I have a new addiction.  Don’t worry, it’s still bead related, I haven’t lost the plot.

A few months back Marcia DeCoster and other American beaders started sharing pictures of work they were doing with shrink plastic – specifically with Shrinkets, and this work was quite interesting.  Quite interesting because the Shrinkets brand is run by the lovely Julie Isaacs Haymaker, and she’s a shrink genius.  She’s a master of decoration and techniques, and on top of that has developed a series of moulds which can be used to shape the shrink whilst it’s hot – curving, doming, fluting and generally making what to me had been a flat medium more enticing. 

I watched this from afar, not quite able to justify the cost of shipping Julie’s mould sets from the US to the UK, and then a lovely thing happened.  Super bead emporium Stitch n Craft starting selling them – well it was fate, I had to have some.  I bought moulds and pre-cuts, joined Julie’s Shrinkets Facebook group and started reading and playing.

Initially I stuck to the methods I saw most in the group – coloured pencil ‘doodles’.  Then I started using more naturalistic techniques, shading and blending.  Each batch was different, but great fun to do.

Some point after batch 2 I realised I wasn’t going to be able to afford to only use Julie’s pre-cuts (plus Stitch and Craft kept selling out), so I bought a little Sizzix Sidekick die cutter, and scoured the internet for interesting Thinlits dies.  It’s quite tricky to get ones which are under the  6cm Sidekick plate size, but still big enough to be worth drawing on and shrinking, but I’ve got a decent selection now, so you can see more shapes from Batch 3 onwards.  And I bought more coloured pencils – you need a good quality wax based pencil and I’m getting on really well with a set from Faber Castell, and like a true shrink pro and stationary addict I made a sample sheet on paper and on shrink (also with test holes and measurements so I can get the sizing right):

Then came a much needed break away for our summer holidays – not the holidays we had planned, but under the current circumstances still lovely.  Coming back fresh, and finally getting the boys back to school and getting a little time to myself, I started trying some new techniques – helped by other group members who share so freely their knowledge.  I tried more abstract designs, worked with circles instead of flowers, made rings and little cups.

I had some acrylic inks, and had used them to create a mottled plain base colour which I then embellished after shrinking with embossing powders.  Then wondered if I could be more ‘painterly’ – grabbed a brush and painted, cut and shrank an abstract batch:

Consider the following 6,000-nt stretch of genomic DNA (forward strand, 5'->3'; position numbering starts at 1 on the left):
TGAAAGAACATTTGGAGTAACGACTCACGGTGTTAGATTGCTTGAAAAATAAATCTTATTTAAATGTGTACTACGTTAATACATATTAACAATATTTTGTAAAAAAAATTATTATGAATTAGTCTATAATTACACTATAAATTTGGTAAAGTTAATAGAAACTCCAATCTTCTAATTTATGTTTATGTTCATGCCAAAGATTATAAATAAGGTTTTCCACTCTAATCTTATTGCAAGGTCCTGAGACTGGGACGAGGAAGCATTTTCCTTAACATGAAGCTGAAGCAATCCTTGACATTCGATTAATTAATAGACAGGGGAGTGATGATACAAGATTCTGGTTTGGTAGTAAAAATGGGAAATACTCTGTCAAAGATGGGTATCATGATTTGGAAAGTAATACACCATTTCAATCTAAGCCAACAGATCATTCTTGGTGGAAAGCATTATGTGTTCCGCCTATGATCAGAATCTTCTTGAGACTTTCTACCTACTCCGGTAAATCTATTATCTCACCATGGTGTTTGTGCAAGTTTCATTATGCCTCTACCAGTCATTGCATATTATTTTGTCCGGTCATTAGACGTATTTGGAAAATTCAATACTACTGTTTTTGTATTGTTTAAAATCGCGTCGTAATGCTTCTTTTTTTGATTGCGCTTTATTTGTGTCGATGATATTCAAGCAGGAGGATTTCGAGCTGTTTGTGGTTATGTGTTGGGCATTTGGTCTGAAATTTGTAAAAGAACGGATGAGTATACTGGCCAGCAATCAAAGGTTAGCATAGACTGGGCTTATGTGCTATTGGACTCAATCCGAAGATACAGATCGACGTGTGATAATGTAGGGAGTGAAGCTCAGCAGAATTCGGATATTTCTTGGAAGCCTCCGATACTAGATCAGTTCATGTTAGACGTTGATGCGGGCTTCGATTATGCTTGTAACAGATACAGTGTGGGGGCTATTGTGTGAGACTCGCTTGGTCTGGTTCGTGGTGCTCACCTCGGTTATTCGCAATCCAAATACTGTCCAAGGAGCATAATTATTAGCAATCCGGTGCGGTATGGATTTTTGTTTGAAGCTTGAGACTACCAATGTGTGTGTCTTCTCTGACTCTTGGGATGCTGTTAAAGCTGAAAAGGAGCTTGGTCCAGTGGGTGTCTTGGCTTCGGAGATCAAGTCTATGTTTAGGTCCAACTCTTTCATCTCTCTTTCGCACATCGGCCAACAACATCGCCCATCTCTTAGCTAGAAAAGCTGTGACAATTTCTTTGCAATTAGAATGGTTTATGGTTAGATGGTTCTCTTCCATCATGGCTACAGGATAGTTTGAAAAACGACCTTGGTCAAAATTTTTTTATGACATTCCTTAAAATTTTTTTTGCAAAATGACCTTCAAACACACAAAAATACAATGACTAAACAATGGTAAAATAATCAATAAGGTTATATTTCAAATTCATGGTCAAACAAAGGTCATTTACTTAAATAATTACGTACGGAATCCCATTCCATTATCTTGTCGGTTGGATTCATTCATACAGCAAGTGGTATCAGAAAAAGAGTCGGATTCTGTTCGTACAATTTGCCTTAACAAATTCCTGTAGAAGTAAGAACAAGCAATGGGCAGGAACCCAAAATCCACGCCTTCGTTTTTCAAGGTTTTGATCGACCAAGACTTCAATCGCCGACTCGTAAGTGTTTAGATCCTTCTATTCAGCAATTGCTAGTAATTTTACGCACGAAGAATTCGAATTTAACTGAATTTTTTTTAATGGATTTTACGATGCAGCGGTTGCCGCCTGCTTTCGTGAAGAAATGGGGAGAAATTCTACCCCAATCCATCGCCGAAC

I played with some cheap alcohol inks – making blotchy designs and then augmenting them with pen and pencil doodles using a technique shared in the group by Kim van Antwerp (who sells amazing Shrinkets components here).

And that’s where I am now, and I think where I will stay for a bit.  I’ve made a lot of shrunk beads, and learnt a lot, but finally this week I got to the point where I wanted to bead something with them.  I bought an amazing petri resin cabochon from Designer Cabochons, and it arrived just as I shrank the first alcohol ink batch.  So I did another batch specifically to match the cab, then made them all into a bead embroidered pendant, and I love it. 

If you’d like to learn more about working with Shrinkets, please do look at Julie’s amazing website, or join the Facebook group here. And do ask me about the techniques and materials I’ve used in the comments.


Squidy is my younger son’s favourite cuddly toy – the one he needs at night and takes with him on long car journeys, so when an oval cabochon and some rumpled hand dyed silk ribbons came together to make a squid pendant, what on earth else could I possibly call it?

Squidy uses a variety of bead embroidery, beadweaving and goldwork embroidery techniques, including back stitch, bezelling using circular peyote, seeding, right angle weave bezelling, goldwork and beaded edging to make a statement pendant, brooch or even a beautiful ornament. I’ve written him up as a detailed tutorial because frankly he seemed too much fun not to share, and it’s now available in my Etsy shop.

He’s not horrifically tricky if you’re patient, he’d suit intermediate bead weavers or bead embroiderers, or experienced embroiderers looking to learn some beadweaving techniques. Everything is stepped out in the tutorial, and there is a full techniques section with hints and tips which should set you up well to try out some of these techniques on your own designs.

The materials are probably slightly tricky to get hold of, so I’ve put together some component packs – you can select your own individual cabochon, and the packs also include the goldwork wires, hand dyed ribbons (from HopeJacre designs), Swarovski chatons, beading foundation (Nicole’s Bead Backing), and Ultrasuede. These packs don’t include beads as you need such tiny quantities it’s not worth me weighing them and packing them up – you can just add them in from your own stash and make a unique piece. They’re available in my Etsy shop (which has 10% off until the end of December 2019).

I really enjoyed making Squidy, and he now also has some other sea creature friends which I can’t tell you about just yet – I’m working my way through lots of lovely ribbons to make as many tentacled creatures as I can and it’s really, really fun!